Euler's Sum Powers Conjecture

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Problem Description

This program investigates Euler's Sum of Powers Conjecture looking especially for counterexamples which prove the conjecture untrue.

Background & Techniques

In the 18th century, mathematician Leonhard Euler conjectured that if the sum of the kth powers of two or more positive integers is itself the kth power of a positive integer, then the number of terms must be at least k. For example, the sum of 2 cubes can not be a cube but thee cubes can be, the sum of two or three 4th powers cannot be a 4th power, but four 4th powers can be,  etc.

It turns out that the conjecture is not true. There exists three 4th powers which sum to a 4th power and four 5th powers which sum to a 5th power! This program will find the smallest counterexample of the 5th power case in a few seconds using a direct search with the initial program defaults. The 4th power counterexample has values too large to be found by this method. The jury is still out on whether the conjecture is true for 6th and higher powers since no counterexamples have been found.

The current program can find many examples of two or more squared terms which sum to a square. These are the "Pythagorean Triples" you learned about in high school. Euler's Conjecture is an extension of "Fermat's Last Theorem" which says that there are no solutions to an + bn = cn for any n>2. I believe that it has also been proven that there are no two cubes which sum to a cube but we can quickly generate many examples with 3 cubes summing to a cube. Run time problems begin with the higher powers even though we check several million terms per second. The first four term 4th power sum is found in 140 seconds and the first five term 5th power sum takes 1240 seconds (5.5 billion terms checked!). The next program version will try to confirm the 4th term counterexample by incorporating the more efficient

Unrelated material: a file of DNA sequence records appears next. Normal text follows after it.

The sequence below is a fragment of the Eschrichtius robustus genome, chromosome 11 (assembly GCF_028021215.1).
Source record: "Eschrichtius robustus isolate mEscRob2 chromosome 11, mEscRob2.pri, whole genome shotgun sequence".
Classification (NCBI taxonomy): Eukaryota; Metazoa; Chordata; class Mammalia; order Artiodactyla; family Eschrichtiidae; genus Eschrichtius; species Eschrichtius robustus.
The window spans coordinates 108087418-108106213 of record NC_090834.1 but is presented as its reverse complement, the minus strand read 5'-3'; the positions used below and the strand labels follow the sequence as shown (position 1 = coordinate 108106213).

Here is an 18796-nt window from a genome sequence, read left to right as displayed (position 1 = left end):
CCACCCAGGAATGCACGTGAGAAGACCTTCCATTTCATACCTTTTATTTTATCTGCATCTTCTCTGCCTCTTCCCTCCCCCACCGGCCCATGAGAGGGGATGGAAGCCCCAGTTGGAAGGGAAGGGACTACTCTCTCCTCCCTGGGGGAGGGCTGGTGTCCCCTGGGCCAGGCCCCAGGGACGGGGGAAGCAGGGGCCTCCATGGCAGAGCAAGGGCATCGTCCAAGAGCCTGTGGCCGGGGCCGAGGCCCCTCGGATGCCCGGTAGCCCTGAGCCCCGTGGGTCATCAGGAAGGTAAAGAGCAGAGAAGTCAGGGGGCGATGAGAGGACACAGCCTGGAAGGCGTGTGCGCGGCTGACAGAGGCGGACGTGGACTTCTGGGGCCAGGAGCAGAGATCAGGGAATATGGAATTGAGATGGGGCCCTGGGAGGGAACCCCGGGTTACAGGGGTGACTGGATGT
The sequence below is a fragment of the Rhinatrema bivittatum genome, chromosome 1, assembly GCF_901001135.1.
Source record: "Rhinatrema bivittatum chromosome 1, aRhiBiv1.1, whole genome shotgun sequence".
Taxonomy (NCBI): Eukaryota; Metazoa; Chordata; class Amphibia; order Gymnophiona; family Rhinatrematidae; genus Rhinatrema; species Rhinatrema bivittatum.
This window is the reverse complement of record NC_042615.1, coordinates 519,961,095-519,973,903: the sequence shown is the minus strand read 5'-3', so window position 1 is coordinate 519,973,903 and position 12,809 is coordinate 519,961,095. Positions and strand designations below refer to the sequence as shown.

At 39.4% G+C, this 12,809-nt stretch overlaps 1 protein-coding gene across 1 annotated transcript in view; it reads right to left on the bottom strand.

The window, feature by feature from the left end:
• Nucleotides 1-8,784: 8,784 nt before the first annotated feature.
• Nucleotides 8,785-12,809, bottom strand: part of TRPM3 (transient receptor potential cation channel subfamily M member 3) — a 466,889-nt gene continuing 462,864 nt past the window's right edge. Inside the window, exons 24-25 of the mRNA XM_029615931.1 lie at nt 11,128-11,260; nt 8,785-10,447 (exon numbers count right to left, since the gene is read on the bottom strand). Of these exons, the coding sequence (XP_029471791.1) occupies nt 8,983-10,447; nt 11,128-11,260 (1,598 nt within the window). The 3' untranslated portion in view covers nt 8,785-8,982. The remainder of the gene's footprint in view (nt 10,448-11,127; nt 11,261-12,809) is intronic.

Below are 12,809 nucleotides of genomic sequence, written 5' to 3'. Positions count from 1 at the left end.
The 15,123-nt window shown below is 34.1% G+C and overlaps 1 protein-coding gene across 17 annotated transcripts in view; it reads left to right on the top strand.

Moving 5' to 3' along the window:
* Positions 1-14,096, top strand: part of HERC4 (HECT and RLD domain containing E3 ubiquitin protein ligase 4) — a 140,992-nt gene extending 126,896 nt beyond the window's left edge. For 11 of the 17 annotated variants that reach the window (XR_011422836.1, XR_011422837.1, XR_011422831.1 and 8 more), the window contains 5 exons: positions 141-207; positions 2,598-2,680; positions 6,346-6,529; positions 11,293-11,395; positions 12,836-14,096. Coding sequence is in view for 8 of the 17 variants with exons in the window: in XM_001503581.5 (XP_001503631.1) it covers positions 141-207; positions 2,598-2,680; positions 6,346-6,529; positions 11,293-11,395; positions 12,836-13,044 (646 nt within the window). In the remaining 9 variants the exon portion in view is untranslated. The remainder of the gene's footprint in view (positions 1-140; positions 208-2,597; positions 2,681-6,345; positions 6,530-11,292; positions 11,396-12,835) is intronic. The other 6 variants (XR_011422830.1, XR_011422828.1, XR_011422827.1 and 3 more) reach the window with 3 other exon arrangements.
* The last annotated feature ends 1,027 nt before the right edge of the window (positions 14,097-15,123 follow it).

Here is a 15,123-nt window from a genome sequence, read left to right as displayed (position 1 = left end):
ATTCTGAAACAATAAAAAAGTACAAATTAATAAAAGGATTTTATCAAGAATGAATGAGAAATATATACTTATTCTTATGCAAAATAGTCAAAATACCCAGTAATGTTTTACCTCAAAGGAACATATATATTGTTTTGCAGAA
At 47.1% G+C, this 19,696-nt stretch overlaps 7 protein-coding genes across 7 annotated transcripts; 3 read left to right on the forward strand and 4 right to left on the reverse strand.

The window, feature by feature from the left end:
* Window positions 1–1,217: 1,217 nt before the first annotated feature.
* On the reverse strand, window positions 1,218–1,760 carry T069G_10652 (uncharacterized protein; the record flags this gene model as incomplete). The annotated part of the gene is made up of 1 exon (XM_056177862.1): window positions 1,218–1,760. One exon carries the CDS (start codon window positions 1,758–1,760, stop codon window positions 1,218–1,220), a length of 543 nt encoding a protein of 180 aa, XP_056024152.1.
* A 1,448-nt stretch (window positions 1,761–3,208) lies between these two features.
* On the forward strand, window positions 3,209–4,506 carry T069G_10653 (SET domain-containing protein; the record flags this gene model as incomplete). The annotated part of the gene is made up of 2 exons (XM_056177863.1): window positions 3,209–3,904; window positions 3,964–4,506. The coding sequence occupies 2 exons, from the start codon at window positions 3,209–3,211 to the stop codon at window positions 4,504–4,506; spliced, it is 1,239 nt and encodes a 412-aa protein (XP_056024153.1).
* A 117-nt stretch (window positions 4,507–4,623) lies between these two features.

Lander-Parkin Algorithm described in a paper at http://www.ams.org/journals/mcom/1967-21-097/S0025-5718-1967- 0220669-3/S0025-5718-1967-0220669-3.pdf
           

Non-programmers are welcome to read on, but may want to skip to the bottom of this page to download executable version of the program.

Notes for Programmers

For efficiency the search is driven with a table containing the specified power values of the specified maximum value to be searched. This makes generating variable candidates very fast, the Nth power of N is located at Table[n].  Checking whether a sum is also in the table is slower, the program currently searches sequentially from the highest final root variable index + 1 until we reach the end of the table or a table entry greater than or equal to the sum being checked.   If the entry is equal, we have a solution.      

Running/Exploring the Program 

bulletDownload  executable
bullet Download source (Requires library version DFFLibV04 or later)
bulletDownload current DFF Library source (DFFLibV15 )

Suggestions for Further Explorations

Optimize check for solution (binary search?).  Keep table in a TIntlist?
Implement the Lander-Parkin Algorithm to speed  searches for counterexamples.

 

Original Date: July 23, 2013 

Modified: February 18, 2016

 
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